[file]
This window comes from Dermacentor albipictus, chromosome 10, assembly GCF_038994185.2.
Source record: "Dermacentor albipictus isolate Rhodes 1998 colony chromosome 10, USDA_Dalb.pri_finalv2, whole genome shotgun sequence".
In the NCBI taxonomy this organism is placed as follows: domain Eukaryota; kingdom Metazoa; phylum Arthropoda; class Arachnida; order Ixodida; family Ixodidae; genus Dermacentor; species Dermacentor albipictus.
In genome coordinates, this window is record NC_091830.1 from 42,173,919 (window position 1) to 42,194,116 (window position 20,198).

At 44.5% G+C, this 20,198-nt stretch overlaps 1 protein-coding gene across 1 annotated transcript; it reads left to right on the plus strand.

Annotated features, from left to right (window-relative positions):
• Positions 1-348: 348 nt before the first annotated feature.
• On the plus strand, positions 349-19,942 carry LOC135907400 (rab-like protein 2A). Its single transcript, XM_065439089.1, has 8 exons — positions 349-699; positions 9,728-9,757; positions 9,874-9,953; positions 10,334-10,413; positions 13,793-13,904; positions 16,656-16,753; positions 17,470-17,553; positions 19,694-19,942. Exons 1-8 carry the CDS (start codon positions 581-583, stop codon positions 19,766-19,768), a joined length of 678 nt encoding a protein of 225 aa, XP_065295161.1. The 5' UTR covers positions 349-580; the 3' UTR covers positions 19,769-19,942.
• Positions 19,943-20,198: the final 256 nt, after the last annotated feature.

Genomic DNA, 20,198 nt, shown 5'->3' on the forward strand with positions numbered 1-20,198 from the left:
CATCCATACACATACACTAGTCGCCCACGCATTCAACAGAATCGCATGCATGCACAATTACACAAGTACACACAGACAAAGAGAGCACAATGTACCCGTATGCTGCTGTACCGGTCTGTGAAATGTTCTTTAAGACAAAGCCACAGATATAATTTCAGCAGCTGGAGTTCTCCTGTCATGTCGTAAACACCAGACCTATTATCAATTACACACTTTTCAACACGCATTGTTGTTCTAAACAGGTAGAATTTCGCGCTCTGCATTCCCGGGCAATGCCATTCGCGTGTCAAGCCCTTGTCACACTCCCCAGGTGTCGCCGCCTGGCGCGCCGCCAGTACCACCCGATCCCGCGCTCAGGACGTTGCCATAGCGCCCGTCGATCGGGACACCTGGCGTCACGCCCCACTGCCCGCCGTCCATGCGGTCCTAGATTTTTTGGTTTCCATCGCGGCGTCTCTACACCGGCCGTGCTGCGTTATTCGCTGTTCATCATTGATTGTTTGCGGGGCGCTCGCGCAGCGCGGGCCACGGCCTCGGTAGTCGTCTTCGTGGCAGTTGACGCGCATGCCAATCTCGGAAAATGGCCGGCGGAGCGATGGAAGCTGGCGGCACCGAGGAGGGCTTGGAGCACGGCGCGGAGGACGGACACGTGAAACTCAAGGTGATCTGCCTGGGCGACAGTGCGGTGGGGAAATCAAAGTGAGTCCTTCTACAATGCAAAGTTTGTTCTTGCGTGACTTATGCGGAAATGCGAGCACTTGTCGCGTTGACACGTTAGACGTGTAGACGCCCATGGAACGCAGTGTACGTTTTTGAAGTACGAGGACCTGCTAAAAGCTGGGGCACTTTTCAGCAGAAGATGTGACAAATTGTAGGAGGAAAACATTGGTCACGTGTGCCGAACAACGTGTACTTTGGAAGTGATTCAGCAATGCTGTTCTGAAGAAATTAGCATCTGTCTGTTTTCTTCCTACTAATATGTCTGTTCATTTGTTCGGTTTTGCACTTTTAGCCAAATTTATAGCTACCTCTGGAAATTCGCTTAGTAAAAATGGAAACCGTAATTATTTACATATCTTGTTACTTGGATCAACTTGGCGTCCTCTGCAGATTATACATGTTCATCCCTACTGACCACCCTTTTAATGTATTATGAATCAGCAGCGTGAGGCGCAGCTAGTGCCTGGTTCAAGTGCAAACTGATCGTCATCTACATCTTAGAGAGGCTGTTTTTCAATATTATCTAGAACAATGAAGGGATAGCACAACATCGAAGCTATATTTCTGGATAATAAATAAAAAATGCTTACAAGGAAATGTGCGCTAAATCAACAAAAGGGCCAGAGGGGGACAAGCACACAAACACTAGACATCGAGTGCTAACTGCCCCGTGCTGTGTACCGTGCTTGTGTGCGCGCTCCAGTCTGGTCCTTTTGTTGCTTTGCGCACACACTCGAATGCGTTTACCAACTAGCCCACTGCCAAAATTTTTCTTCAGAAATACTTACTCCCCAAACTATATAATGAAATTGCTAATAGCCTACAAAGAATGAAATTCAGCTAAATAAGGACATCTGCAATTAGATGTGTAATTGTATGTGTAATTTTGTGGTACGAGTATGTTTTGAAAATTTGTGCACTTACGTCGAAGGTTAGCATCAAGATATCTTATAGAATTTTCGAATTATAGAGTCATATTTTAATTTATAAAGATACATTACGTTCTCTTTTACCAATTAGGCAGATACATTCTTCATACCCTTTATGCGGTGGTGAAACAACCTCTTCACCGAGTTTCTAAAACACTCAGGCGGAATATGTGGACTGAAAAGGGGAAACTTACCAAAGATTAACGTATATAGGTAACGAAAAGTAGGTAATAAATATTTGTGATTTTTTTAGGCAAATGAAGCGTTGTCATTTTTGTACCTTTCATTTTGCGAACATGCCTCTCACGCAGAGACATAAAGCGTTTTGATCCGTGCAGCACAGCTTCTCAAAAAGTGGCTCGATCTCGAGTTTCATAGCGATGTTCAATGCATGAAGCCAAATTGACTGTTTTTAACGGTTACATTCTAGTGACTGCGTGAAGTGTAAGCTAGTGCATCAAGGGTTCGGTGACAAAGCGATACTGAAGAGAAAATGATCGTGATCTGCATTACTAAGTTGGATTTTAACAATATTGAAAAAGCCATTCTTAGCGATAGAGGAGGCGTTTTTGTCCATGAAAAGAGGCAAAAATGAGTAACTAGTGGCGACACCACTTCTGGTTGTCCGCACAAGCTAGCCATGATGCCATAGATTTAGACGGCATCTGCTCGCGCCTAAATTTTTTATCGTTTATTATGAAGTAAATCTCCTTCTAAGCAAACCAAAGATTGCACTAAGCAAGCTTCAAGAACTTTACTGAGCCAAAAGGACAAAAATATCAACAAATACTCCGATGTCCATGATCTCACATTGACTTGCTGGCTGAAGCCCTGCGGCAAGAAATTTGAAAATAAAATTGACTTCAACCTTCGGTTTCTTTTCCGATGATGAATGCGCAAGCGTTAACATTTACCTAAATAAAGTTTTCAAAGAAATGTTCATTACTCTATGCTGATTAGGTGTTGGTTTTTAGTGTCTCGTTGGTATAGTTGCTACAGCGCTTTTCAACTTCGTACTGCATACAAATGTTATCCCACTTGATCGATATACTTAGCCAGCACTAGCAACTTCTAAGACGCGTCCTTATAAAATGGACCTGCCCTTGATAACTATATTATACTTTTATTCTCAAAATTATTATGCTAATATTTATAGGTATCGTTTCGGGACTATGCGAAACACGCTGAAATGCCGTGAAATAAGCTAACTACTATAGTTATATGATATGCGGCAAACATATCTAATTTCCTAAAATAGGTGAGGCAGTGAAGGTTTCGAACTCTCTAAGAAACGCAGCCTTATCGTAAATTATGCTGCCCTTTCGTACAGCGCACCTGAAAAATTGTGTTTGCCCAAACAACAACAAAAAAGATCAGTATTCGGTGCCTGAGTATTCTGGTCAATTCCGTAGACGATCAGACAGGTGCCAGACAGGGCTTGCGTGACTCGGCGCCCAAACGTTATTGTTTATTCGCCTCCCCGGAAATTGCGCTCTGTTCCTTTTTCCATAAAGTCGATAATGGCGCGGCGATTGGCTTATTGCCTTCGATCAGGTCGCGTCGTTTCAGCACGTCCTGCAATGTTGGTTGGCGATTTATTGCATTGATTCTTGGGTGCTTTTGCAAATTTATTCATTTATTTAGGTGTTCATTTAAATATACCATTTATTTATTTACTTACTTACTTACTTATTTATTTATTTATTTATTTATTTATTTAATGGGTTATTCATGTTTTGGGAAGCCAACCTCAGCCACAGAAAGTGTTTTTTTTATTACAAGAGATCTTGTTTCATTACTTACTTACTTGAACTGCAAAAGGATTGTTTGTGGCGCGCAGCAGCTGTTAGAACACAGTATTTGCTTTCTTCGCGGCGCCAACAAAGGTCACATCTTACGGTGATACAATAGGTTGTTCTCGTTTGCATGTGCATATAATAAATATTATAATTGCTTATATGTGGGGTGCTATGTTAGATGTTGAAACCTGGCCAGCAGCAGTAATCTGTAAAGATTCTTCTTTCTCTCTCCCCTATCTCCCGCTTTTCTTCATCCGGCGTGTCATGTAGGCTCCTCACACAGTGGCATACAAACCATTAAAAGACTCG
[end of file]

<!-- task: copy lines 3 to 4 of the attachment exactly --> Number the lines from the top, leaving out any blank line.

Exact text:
In the NCBI taxonomy this organism is placed as follows: domain Eukaryota; kingdom Metazoa; phylum Arthropoda; class Arachnida; order Ixodida; family Ixodidae; genus Dermacentor; species Dermacentor albipictus.
In genome coordinates, this window is record NC_091830.1 from 42,173,919 (window position 1) to 42,194,116 (window position 20,198).